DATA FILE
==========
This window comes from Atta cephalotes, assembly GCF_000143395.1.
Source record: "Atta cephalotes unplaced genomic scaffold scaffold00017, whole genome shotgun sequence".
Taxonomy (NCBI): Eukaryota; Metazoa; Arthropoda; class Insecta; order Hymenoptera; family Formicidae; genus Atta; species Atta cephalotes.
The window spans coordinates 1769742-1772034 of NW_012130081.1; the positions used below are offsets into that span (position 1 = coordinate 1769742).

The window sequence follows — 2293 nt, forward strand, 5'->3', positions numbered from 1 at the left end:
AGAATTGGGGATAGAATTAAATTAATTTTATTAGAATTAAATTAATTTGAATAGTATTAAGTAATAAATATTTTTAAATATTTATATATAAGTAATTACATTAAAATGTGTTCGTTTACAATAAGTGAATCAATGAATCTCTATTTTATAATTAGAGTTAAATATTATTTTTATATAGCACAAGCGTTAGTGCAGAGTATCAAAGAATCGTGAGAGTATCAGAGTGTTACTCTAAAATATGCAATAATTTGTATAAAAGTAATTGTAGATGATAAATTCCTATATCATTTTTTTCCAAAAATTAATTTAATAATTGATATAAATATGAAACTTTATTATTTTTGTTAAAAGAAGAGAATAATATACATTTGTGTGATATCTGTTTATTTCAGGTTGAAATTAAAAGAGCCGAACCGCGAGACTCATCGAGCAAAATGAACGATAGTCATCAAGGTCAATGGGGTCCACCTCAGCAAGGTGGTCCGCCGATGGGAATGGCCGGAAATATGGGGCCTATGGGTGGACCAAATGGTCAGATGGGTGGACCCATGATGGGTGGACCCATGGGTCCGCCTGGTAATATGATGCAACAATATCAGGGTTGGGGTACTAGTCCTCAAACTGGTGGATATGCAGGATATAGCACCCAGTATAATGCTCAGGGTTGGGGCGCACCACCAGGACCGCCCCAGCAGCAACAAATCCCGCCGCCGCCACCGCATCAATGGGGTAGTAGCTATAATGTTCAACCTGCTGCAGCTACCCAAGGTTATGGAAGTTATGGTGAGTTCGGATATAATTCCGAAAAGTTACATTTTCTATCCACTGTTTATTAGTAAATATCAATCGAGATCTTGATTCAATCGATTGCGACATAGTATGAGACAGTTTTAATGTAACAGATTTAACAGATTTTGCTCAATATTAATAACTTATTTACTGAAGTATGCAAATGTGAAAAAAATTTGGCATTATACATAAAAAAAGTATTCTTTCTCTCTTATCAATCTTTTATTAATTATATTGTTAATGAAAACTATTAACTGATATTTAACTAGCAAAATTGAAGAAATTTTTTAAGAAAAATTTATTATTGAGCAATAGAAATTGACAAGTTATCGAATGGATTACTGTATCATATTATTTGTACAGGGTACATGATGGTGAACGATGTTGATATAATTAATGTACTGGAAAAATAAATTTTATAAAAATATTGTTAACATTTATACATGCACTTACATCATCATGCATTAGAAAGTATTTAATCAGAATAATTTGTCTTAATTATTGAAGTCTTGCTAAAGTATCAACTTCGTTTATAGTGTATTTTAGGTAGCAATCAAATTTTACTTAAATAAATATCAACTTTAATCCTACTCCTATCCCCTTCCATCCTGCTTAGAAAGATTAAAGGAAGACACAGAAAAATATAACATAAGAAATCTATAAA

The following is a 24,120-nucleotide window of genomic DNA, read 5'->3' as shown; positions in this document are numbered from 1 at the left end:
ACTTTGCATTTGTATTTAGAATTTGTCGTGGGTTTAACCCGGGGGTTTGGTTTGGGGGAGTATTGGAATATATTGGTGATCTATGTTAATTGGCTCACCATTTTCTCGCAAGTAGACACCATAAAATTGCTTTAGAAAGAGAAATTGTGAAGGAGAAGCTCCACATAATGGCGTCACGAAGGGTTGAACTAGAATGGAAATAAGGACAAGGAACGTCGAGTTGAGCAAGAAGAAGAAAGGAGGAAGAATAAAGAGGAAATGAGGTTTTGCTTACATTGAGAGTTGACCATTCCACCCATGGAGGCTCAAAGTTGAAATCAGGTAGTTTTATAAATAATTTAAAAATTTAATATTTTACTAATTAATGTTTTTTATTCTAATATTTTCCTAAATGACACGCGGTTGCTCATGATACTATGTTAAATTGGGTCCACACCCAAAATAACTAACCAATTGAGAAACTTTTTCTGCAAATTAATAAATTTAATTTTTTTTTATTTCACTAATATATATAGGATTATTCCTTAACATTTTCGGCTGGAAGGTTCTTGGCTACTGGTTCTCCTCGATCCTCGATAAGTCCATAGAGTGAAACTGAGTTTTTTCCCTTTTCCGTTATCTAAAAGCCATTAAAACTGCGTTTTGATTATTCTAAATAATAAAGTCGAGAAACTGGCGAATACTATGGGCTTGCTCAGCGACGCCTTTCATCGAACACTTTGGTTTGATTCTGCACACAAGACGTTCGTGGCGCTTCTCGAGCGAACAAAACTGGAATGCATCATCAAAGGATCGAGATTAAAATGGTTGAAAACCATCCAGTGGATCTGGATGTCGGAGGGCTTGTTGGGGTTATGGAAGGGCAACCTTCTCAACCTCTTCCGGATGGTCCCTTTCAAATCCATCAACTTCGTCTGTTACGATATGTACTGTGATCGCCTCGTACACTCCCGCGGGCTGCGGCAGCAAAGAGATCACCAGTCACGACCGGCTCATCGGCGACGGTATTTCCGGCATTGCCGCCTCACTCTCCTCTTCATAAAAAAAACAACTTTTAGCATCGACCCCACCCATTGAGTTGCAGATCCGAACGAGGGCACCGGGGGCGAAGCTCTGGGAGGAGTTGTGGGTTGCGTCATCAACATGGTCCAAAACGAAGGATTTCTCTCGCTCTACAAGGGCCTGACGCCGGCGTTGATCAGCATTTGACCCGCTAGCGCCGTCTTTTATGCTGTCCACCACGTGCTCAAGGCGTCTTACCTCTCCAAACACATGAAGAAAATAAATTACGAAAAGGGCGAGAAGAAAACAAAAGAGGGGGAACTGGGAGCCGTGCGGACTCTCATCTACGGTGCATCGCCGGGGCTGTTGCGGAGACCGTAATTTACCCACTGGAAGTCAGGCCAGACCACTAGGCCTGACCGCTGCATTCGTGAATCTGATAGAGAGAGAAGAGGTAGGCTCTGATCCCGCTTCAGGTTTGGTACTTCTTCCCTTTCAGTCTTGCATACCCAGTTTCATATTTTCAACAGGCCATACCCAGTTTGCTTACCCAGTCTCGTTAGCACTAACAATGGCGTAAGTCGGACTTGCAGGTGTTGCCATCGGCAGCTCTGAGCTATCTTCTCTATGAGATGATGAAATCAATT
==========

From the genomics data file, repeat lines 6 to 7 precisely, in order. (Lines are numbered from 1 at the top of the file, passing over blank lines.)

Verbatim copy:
AGAATTGGGGATAGAATTAAATTAATTTTATTAGAATTAAATTAATTTGAATAGTATTAAGTAATAAATATTTTTAAATATTTATATATAAGTAATTACATTAAAATGTGTTCGTTTACAATAAGTGAATCAATGAATCTCTATTTTATAATTAGAGTTAAATATTATTTTTATATAGCACAAGCGTTAGTGCAGAGTATCAAAGAATCGTGAGAGTATCAGAGTGTTACTCTAAAATATGCAATAATTTGTATAAAAGTAATTGTAGATGATAAATTCCTATATCATTTTTTTCCAAAAATTAATTTAATAATTGATATAAATATGAAACTTTATTATTTTTGTTAAAAGAAGAGAATAATATACATTTGTGTGATATCTGTTTATTTCAGGTTGAAATTAAAAGAGCCGAACCGCGAGACTCATCGAGCAAAATGAACGATAGTCATCAAGGTCAATGGGGTCCACCTCAGCAAGGTGGTCCGCCGATGGGAATGGCCGGAAATATGGGGCCTATGGGTGGACCAAATGGTCAGATGGGTGGACCCATGATGGGTGGACCCATGGGTCCGCCTGGTAATATGATGCAACAATATCAGGGTTGGGGTACTAGTCCTCAAACTGGTGGATATGCAGGATATAGCACCCAGTATAATGCTCAGGGTTGGGGCGCACCACCAGGACCGCCCCAGCAGCAACAAATCCCGCCGCCGCCACCGCATCAATGGGGTAGTAGCTATAATGTTCAACCTGCTGCAGCTACCCAAGGTTATGGAAGTTATGGTGAGTTCGGATATAATTCCGAAAAGTTACATTTTCTATCCACTGTTTATTAGTAAATATCAATCGAGATCTTGATTCAATCGATTGCGACATAGTATGAGACAGTTTTAATGTAACAGATTTAACAGATTTTGCTCAATATTAATAACTTATTTACTGAAGTATGCAAATGTGAAAAAAATTTGGCATTATACATAAAAAAAGTATTCTTTCTCTCTTATCAATCTTTTATTAATTATATTGTTAATGAAAACTATTAACTGATATTTAACTAGCAAAATTGAAGAAATTTTTTAAGAAAAATTTATTATTGAGCAATAGAAATTGACAAGTTATCGAATGGATTACTGTATCATATTATTTGTACAGGGTACATGATGGTGAACGATGTTGATATAATTAATGTACTGGAAAAATAAATTTTATAAAAATATTGTTAACATTTATACATGCACTTACATCATCATGCATTAGAAAGTATTTAATCAGAATAATTTGTCTTAATTATTGAAGTCTTGCTAAAGTATCAACTTCGTTTATAGTGTATTTTAGGTAGCAATCAAATTTTACTTAAATAAATATCAACTTTAATCCTACTCCTATCCCCTTCCATCCTGCTTAGAAAGATTAAAGGAAGACACAGAAAAATATAACATAAGAAATCTATAAA

The following is a 24,120-nucleotide window of genomic DNA, read 5'->3' as shown; positions in this document are numbered from 1 at the left end: